The reason is that for the algorithms to understand root cause analysis, the absolute truth of infrastructure capabilities and best practices must be accessible in a machine-readable form. Statistical analysis of metrics only relative to one another is insufficient for root cause analysis or monitoring of those root causes.

Artificial Intelligence for IT Operations Analytics

This type of Applied Artificial Intelligence (AI), that can utilize machine readable, expert knowledge about the specific infrastructure components in use, is the key innovation that puts magic into the process. AI means many different things to different people and there are many valid forms of AI as can be seen in the The Periodic Table of AI, for example.

Here is a practical definition of AI from Marvin Minsky back in 1968:

“Artificial Intelligence is the science of making machines do things that would require intelligence if done by man.”

Is there anything you as an IT expert could do, that would be valuable if you did do it, that either you don’t have time to do, or you would be bored to death doing every day? These are exactly the tasks where AI will make a big difference in your IT operations.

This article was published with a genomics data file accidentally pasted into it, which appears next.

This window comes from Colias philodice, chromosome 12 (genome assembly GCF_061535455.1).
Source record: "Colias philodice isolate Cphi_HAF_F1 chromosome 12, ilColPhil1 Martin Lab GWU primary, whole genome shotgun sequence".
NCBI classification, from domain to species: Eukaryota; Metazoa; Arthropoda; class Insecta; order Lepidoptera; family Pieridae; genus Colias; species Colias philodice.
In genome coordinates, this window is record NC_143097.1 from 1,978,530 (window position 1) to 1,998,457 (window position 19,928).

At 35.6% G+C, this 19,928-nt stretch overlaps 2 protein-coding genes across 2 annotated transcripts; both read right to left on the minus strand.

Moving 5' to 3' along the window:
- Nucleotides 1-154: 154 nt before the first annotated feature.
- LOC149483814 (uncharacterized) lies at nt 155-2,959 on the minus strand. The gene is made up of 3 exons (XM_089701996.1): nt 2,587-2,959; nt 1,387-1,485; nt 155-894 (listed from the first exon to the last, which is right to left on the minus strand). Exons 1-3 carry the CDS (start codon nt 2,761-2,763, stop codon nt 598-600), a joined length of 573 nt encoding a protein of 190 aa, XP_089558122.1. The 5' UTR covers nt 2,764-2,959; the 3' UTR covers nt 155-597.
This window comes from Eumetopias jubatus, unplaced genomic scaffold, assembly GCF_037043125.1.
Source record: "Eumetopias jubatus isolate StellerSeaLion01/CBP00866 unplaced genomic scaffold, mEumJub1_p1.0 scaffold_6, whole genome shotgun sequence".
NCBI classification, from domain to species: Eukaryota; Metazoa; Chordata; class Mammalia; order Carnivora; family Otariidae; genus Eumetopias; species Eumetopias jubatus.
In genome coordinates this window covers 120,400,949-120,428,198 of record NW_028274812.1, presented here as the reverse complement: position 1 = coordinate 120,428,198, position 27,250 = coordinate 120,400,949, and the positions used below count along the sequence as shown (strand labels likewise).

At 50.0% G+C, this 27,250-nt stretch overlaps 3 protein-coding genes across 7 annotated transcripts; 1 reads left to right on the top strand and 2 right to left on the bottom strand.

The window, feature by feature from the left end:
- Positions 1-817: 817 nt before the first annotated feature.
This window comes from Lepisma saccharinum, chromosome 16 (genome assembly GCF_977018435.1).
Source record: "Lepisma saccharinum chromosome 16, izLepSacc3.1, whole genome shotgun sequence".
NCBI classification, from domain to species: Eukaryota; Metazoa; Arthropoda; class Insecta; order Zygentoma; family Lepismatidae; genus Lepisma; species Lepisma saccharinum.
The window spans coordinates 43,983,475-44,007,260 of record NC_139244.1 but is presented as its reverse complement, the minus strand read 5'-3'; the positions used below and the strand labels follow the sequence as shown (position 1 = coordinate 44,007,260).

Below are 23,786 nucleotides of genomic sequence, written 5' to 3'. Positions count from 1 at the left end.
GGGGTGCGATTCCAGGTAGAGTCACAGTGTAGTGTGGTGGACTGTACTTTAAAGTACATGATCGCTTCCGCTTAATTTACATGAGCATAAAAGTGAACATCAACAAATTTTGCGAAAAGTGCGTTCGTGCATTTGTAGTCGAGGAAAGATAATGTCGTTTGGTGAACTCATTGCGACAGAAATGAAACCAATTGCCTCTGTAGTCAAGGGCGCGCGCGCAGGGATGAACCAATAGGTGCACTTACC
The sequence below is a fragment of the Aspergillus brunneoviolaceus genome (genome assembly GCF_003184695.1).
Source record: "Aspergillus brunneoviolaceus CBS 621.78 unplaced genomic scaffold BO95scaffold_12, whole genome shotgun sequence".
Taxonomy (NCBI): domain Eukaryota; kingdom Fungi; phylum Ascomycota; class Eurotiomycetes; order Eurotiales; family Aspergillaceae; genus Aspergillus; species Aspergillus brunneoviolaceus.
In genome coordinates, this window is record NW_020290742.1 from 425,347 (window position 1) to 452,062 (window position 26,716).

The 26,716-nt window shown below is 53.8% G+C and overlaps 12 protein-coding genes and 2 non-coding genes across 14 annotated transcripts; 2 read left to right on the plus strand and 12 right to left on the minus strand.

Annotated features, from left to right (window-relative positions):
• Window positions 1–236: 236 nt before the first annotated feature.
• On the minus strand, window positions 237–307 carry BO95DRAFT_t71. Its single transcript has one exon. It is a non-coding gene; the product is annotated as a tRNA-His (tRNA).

For example, evaluating the millions of individual metrics to see whether they are approaching the limitations of any physical infrastructure components. Or evaluating how well the best practices recommended for example in IBM Redbooks, are or are not within acceptable ranges of compliance for your workloads on your infrastructure configuration.

Machines are for Answers, Humans are for Questions.

Kevin Kelly has said: “Machines are for answers, humans are for questions.”

In many domains, answers are becoming a commodity and it is intelligence about what questions to ask that is more important. For example, the Google search engine or questions you might ask the assistant on your smartphone have access to vast amounts of information. Wouldn’t it also be great if the IT operations team could simply ask the computer if there are any bottlenecks starting to develop that are not yet showing up as production problems? Or ask “how well are all of the infrastructure components delivering the required service levels for our most important business application?”

That is exactly the point of IntelliMagic Vision – it can assess all of the metrics against machine-readable knowledge about the specific infrastructure components and best practices, and it surfaces the answers to those kinds of questions.